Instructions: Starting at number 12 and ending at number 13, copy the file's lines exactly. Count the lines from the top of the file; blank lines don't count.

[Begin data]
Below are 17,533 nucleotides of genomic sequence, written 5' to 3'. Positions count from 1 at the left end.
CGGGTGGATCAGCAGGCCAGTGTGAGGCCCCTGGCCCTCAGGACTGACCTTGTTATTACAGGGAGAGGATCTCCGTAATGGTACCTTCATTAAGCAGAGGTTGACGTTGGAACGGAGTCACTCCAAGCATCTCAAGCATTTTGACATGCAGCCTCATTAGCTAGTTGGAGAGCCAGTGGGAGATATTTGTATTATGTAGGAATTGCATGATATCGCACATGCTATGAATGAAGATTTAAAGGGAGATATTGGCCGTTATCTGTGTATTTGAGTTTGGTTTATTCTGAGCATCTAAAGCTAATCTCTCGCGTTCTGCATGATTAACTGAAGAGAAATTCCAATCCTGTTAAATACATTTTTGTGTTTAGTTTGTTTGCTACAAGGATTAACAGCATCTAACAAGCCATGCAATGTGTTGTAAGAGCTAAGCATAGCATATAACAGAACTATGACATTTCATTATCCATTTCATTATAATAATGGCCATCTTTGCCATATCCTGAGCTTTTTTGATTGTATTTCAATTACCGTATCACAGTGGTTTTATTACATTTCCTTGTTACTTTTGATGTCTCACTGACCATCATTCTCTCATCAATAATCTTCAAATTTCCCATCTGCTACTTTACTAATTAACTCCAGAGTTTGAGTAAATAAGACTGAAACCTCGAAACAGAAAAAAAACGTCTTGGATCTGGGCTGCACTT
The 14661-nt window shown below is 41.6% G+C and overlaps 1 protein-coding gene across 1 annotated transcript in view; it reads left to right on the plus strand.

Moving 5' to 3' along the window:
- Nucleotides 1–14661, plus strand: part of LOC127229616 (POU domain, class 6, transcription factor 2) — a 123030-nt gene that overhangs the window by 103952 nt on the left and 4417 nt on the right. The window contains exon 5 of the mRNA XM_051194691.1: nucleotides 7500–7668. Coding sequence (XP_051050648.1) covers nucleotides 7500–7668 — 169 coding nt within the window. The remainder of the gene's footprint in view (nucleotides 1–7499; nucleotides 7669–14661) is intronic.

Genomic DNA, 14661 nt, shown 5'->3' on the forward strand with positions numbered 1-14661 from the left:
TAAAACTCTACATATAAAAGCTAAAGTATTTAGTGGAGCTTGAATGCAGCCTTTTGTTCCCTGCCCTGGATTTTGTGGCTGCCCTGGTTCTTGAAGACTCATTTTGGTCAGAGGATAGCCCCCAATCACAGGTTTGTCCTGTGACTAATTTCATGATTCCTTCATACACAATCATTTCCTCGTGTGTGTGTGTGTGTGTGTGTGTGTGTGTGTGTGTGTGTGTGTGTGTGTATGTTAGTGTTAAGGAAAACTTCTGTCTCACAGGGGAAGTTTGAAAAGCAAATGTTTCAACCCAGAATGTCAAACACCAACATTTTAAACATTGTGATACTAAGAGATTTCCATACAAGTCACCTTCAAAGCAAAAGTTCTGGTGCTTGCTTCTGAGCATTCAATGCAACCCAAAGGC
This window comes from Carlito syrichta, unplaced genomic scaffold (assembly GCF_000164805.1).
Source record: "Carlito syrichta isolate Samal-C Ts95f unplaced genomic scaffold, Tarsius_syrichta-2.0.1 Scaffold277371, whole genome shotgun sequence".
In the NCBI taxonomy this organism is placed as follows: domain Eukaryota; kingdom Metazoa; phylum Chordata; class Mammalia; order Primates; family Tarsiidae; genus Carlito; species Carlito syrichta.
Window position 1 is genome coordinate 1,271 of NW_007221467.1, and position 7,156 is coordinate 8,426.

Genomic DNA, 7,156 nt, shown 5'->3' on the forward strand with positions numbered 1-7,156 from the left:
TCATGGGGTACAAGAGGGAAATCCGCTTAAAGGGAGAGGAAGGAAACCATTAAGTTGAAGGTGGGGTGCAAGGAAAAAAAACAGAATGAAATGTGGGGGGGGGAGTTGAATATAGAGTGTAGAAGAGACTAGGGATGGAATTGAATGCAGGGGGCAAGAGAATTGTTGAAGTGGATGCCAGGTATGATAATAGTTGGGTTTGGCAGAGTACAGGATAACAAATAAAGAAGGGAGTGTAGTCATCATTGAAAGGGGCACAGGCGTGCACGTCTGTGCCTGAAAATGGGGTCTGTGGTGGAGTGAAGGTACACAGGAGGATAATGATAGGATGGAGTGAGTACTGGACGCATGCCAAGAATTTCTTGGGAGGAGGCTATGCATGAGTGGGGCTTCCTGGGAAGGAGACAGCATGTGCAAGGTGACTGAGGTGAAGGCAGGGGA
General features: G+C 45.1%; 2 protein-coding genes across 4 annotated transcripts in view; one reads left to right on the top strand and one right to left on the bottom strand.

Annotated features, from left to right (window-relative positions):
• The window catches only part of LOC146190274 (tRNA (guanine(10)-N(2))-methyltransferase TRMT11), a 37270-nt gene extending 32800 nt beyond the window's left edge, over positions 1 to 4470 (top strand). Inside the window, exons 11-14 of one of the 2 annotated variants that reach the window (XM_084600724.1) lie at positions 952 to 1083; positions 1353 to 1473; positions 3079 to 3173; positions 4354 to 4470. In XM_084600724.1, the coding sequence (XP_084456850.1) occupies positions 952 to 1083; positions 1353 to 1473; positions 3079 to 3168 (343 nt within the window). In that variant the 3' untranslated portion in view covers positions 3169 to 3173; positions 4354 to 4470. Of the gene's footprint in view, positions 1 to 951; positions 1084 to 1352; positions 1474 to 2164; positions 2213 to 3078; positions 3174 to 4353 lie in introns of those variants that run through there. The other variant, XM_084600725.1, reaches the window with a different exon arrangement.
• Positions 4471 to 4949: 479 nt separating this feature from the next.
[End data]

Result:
Genomic DNA, 7,156 nt, shown 5'->3' on the forward strand with positions numbered 1-7,156 from the left:
TCATGGGGTACAAGAGGGAAATCCGCTTAAAGGGAGAGGAAGGAAACCATTAAGTTGAAGGTGGGGTGCAAGGAAAAAAAACAGAATGAAATGTGGGGGGGGGAGTTGAATATAGAGTGTAGAAGAGACTAGGGATGGAATTGAATGCAGGGGGCAAGAGAATTGTTGAAGTGGATGCCAGGTATGATAATAGTTGGGTTTGGCAGAGTACAGGATAACAAATAAAGAAGGGAGTGTAGTCATCATTGAAAGGGGCACAGGCGTGCACGTCTGTGCCTGAAAATGGGGTCTGTGGTGGAGTGAAGGTACACAGGAGGATAATGATAGGATGGAGTGAGTACTGGACGCATGCCAAGAATTTCTTGGGAGGAGGCTATGCATGAGTGGGGCTTCCTGGGAAGGAGACAGCATGTGCAAGGTGACTGAGGTGAAGGCAGGGGA